J'lllDlilRAL REPORTlllR t
THE CERES. WESSELS et al. v. THE CERES. BYDVENSKA ANGFARTYGS AKTIEBOLAGET v. WESSELS et aL (Circuit Court ot Appeals, Second Circuit. March 17, 181m.)
CHARTER PARTy-GUARANTY OF SPEED-"LIGHT LADEN."
A charter party ot a steamship for the fruit trade guarantied that she should make a certain average speed in moderate weather, "fruit or light laden:' that the guaranty was not merely that she could attain that speed at the commencement of the term of hiring, but was a continuing guaranty that the average speed should be accomplished during the term of the charter under the conditions stated, and that "light laden" meant a cargo, the equivalent of a fruit cargo, or one not more cumLersome or more unfavorable to speed. 61 Fed. 701, affirmed. A guaranty, In a charter party tor the fruit trade between Central America and New York, that the steamer shall make a certain average speed, is to be interpreted with a view to the necessity for speed with a perishable cargo; and deterioration of cargo occasioned by loss of time from failure to maintain such speed must be considered as damage in the contemplation of the parties on making the contract. 61 Fed. 701, affirmed. Wallace, Circuit Judge, dissenting. The charterers under such a charter party are not to be charged with heedlessness In continuing to run the vessel in the fruit trade after she had failed on several voyages to maintain the guarantied speed, where the owners prevailed upon them not to throw up the. contract by promises tbat tbe speed should be improved. Wallace, Circuit Judge, dissenting.
SAME-DAMAGES FOR BREACH.
A provision, in a charter of a steamship tor'the fruit trade, that she "Is to lay up for overhauling, two weeks each year, in winter, at time charterers designate," gives the charterers a right to have the vessel laid up annually, without paying hire, f<;lr two weeks, in the winter time, for the usual overhauling, but they cannot require her to lay up when all the circumstances shoW that the pretended lay-up is a subterfuge to evade payment of hire in the meantime. 61 Fed. 701, reversed. A provision in a charter party giving the charterers an option to terminate it at any time on giving 30 days' notice, does not entitle the owners to 30 days' notice of a cancellation for breach of a guaranty on their part contained In the Instrument.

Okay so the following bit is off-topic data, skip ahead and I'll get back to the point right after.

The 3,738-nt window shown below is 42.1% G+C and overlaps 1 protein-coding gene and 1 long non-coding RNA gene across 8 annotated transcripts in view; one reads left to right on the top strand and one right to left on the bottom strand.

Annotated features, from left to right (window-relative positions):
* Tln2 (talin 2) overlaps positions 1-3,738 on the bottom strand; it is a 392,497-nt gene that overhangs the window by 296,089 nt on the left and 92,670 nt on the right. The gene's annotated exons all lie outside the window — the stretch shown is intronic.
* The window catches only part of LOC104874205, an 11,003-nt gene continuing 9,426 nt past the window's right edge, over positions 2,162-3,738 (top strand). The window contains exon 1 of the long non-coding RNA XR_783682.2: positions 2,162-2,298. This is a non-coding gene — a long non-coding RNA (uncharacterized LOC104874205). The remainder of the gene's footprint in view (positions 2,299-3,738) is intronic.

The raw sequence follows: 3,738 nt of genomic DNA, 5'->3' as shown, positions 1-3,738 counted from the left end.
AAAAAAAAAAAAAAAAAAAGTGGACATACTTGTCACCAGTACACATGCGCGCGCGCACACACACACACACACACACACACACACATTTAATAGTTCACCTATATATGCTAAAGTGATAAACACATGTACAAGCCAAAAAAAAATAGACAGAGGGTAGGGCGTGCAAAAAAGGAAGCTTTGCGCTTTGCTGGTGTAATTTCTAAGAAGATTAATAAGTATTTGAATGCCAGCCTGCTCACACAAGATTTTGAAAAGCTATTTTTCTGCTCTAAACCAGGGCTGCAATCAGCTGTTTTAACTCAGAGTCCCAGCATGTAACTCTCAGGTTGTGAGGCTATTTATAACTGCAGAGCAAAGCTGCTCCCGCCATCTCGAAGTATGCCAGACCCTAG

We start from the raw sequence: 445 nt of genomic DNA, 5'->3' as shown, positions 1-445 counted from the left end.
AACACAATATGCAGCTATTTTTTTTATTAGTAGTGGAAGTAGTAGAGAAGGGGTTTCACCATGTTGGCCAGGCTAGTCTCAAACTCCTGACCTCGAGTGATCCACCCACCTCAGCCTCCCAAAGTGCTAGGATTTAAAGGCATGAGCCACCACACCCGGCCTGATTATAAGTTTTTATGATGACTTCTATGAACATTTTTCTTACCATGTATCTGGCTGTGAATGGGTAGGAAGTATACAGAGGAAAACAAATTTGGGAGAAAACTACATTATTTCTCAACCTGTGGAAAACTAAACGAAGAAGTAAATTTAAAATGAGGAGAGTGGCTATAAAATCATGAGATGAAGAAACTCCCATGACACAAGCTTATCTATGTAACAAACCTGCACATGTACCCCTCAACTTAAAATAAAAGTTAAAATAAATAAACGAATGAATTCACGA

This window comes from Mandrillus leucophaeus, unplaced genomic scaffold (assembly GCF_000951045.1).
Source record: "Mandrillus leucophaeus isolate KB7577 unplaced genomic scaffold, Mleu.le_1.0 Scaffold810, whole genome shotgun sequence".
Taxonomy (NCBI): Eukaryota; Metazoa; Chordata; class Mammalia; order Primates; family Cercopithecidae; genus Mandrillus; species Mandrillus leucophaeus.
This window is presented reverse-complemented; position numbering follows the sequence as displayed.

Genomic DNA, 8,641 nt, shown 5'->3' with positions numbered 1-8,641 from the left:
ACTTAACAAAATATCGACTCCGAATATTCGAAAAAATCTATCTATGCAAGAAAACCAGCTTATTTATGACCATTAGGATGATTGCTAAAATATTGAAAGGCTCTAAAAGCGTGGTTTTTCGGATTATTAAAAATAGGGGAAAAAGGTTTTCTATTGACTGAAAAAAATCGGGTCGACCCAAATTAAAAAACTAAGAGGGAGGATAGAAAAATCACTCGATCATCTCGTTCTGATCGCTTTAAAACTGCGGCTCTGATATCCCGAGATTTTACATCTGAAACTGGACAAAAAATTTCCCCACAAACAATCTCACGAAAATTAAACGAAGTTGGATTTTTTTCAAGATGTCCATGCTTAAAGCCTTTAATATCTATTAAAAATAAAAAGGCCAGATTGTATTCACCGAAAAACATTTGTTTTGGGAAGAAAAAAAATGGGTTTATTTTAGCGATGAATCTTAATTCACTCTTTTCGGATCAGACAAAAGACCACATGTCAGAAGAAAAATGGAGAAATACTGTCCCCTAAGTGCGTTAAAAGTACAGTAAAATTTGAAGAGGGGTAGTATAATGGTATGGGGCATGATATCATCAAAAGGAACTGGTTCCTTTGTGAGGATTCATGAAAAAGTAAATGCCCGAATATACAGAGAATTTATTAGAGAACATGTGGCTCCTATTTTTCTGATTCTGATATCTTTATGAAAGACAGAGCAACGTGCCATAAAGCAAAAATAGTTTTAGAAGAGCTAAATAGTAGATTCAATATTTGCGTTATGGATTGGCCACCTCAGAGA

IS. SAME-CANCELLATION OF CHARTER-NOTICE.
Appeals from the District Court of the United States for the South· ern District of New York. These were cross libels for damages on a charter party of the steamship Ceres,-the first by Gerhard Wessels and others, the charterers, against the vessel; the second, by the Sydvenska Angfartygs Aktiebolaget, her owner, against the charterers. The district court entered a decree on the first libel in favor of libelants for $7,320.04, and dismissed the cross libel. 61 Fed. 701. From each of these decrees the owner of the ship appealed. J. Parker Kirlin, for appellants. Harrington Putnam, for appeIlees. Circuit Judges. Before WALLACE, LACOMBE, and
SHIPMAN, Circuit Judge. The libelants in the principal libel are importers of fruit in the city of New York, under the firm name of G. Wessels & Co., who, on May 25,1891, entered into a charter party with the agents of a Swedish corporation which owned the steamship Ceres, for the hire of that ship, by a demise charter, for 4 months from the time of delivery, with the option of continuing the charter for the further period of 12 months, on giving 30 days' notice, previous to the expiration of the first term, and with the further option of canceling the charter party during the extended term upon like 30 days' noticp. The charter was extended October 2, 1891. The charter party declared that the vessel had 581 tons net register, and 720 tons dead-weight capacity, exclusive of bunkers, which are of 2 tons capacity, and had about 63-300 feet clear cargo capacity, exclusive .of bunkers. At the top of the printed charter party were the words "New York Fruit Form." It was a form used by New York fruit merchants, and contained the following- clause: .